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Children families and communities Out-_ of-_ Home Care of Children (Foster Care) - Essay Example

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Out of Home Care – Children Families and Communities Order No. 745997 Introduction The Adoption and Foster Care Analysis and Reporting System (AFCARS) define ‘Foster Care’ as the “24 hour substitute care for children outside their homes.” Foster care not only refers to children who go to foster care homes, but also include group homes, emergency shelters, relative foster homes, non-relative foster homes, pre-adoptive homes and other residential facilities…
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Children families and communities Out-_ of-_ Home Care of Children (Foster Care)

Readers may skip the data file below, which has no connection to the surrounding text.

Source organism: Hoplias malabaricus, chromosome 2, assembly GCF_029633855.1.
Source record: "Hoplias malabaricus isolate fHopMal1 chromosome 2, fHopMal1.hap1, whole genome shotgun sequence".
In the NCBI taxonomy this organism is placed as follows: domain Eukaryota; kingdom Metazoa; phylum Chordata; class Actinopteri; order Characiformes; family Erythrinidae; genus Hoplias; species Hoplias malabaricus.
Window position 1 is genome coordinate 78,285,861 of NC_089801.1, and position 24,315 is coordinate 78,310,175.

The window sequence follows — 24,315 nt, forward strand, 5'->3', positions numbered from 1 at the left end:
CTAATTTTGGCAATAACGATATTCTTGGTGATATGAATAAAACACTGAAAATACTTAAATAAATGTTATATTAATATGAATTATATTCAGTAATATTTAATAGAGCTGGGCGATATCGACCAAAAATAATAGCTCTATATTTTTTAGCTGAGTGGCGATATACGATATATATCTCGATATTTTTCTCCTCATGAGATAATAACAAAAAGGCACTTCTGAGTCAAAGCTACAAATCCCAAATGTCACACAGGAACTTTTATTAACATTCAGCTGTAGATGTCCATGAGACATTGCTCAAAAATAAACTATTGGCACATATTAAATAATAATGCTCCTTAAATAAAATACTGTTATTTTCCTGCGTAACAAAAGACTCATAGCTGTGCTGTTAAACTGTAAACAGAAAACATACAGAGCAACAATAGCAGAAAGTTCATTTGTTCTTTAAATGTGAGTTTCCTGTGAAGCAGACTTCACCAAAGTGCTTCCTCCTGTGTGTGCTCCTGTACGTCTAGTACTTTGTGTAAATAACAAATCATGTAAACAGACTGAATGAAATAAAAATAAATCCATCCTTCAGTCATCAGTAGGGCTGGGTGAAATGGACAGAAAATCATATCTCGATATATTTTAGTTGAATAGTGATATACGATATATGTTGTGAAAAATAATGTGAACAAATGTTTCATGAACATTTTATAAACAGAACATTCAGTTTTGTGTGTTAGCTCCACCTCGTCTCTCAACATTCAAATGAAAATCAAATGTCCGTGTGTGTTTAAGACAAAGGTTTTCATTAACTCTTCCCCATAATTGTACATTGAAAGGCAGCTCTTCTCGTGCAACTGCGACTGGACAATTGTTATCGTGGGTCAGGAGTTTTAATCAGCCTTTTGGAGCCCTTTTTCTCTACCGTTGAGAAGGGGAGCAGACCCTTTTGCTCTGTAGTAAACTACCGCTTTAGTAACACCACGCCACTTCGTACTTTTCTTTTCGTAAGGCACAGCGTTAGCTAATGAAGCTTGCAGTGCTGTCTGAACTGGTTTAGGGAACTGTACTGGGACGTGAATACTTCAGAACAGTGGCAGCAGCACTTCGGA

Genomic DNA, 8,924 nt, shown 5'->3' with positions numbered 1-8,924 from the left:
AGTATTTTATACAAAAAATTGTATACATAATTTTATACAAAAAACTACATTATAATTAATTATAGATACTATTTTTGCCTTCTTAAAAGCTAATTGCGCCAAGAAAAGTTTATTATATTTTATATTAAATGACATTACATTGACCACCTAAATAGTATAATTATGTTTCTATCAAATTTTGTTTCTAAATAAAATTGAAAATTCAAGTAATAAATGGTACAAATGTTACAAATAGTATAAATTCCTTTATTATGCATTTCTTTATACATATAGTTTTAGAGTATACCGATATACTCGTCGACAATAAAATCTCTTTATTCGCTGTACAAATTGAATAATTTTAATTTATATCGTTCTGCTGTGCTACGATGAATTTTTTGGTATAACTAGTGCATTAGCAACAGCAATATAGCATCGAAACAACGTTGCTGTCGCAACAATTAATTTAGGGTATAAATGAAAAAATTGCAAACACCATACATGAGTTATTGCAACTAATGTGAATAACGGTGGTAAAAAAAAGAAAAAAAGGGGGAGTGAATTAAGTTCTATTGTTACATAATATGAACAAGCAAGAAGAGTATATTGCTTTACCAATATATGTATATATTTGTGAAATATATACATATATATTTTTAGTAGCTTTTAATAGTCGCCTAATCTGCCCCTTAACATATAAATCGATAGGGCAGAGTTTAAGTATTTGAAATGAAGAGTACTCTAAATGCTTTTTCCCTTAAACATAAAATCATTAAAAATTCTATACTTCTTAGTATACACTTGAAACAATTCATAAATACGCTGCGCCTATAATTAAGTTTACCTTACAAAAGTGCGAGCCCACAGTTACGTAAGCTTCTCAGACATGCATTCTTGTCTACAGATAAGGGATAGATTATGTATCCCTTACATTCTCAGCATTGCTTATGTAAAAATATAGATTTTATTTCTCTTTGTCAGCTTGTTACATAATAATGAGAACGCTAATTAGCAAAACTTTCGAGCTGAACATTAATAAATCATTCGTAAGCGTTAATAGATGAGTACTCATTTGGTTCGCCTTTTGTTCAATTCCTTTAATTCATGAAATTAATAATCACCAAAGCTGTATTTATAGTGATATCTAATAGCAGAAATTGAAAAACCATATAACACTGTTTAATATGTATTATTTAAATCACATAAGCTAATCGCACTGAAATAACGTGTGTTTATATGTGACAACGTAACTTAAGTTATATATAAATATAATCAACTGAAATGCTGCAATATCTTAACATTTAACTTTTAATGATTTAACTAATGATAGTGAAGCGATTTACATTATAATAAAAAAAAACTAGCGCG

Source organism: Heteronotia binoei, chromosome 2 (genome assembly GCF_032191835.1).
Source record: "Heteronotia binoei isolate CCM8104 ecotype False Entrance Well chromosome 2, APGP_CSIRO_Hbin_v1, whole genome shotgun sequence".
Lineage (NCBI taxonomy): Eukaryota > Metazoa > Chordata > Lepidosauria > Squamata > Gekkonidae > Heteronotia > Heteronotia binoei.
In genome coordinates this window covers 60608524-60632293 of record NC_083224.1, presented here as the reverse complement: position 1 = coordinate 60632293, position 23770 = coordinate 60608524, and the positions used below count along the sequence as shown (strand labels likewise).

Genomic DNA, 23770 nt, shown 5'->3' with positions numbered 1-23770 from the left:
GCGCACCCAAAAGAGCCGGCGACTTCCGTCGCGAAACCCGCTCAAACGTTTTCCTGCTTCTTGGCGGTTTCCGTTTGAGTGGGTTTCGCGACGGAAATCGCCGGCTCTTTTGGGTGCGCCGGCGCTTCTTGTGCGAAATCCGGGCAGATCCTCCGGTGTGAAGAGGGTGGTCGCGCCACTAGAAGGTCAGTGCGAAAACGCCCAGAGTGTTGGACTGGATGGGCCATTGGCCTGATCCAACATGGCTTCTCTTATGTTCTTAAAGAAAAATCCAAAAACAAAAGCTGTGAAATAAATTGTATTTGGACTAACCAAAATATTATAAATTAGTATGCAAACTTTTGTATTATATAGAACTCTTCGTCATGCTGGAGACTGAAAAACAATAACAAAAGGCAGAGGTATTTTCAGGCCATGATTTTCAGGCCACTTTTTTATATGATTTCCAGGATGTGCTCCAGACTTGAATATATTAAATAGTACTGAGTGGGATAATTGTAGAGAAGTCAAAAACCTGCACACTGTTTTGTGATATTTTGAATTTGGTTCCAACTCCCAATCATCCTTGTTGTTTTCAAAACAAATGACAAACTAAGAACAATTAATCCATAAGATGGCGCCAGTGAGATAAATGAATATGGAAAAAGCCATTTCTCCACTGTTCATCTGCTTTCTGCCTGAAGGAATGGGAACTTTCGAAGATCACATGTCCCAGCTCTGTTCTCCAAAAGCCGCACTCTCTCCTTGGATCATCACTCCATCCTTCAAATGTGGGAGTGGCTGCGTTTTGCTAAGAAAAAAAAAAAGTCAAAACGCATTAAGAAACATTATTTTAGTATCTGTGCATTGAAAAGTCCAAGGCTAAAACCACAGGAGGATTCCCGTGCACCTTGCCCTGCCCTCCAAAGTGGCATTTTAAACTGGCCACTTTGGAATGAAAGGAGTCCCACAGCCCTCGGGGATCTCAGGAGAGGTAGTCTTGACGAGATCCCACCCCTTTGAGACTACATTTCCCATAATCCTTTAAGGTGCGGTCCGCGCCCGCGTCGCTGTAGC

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Download file to see previous pages The primary aim of people who run the Foster Care homes is to provide the child with a permanent home with caring parents, irrespective of reunification or adoption. Children who are initiated into Foster Care homes include children who are neglected and abused and basically do not experience a strong and safe support system in their lives. Such children not only have serious physical and mental problems, but also possess a very negative attitude towards life. There is a constant threat to a child’s natural development which definitely takes its toll if help is not rendered in time. It is not only important to take a child to Foster Care during the early stages when the growth of the brain is most active, but it is also vital that the child has a positive experience and a good healing process while in Foster Care. In this context, Welfare systems play a vital role in the life of a child as it helps in healing the damage brought about by abuse and neglect, as well as it plays a very important role in the child’s development by providing comprehensive services. Current Effectiveness of Child Welfare Systems Internationally, for the past decade, there has been great improvement, in the policies and practices involving child protection. According to Lonne, Parton, Thomson, & Harries, (2009) Welfare systems are receiving ‘greater recognition of the importance of preventive, family – focused support’. The change brought about is reflected in ongoing efforts to broaden the concept of protection practices through child- centered orientation in welfare. Programs such as early interventions for both the child as well as family needs have been introduced. Early intervention policies and programs help to reduce the vulnerability of the child as well as the family and also help to cut costs before further damage is done. In addition, Secondary support programs such as Healthy Families (US) Sure Start (UK) and Stronger Families and Communities Strategy and Brighter Futures (Australia) are implemented to create social awareness about the importance of early interventions. Ongoing research is also being carried out in the field of child protection, by way of development of a range of assessment tools that serve to reduce the known risk factors which in turn help to strengthen and support the protective factors involving the child as well as the family. According to Stern (2002) such factors serve to ‘achieve desirable preventive effects for children and families.’ Cashmore (2009) strongly feels that though important decisions are taken by professionals who give their expert advice on the problems of children in care, yet family and community play a vital role in addressing these concerns and finding solutions to these problems. Family group conferences are very much helpful because it empowers the family who otherwise has to rely on professionals to sort out their problems. Moreover, according to Cashmore (2009) family group conferencing helps to build trust between the child, family and community and reduce the stressful situation to the minimum. Judy Cashmore (2009) believes that such family group conferences are extremely important as they help to harness trust and faith between the child, family and community and hence build stronger relationships among themselves that in turn ...Download file to see next pagesRead More
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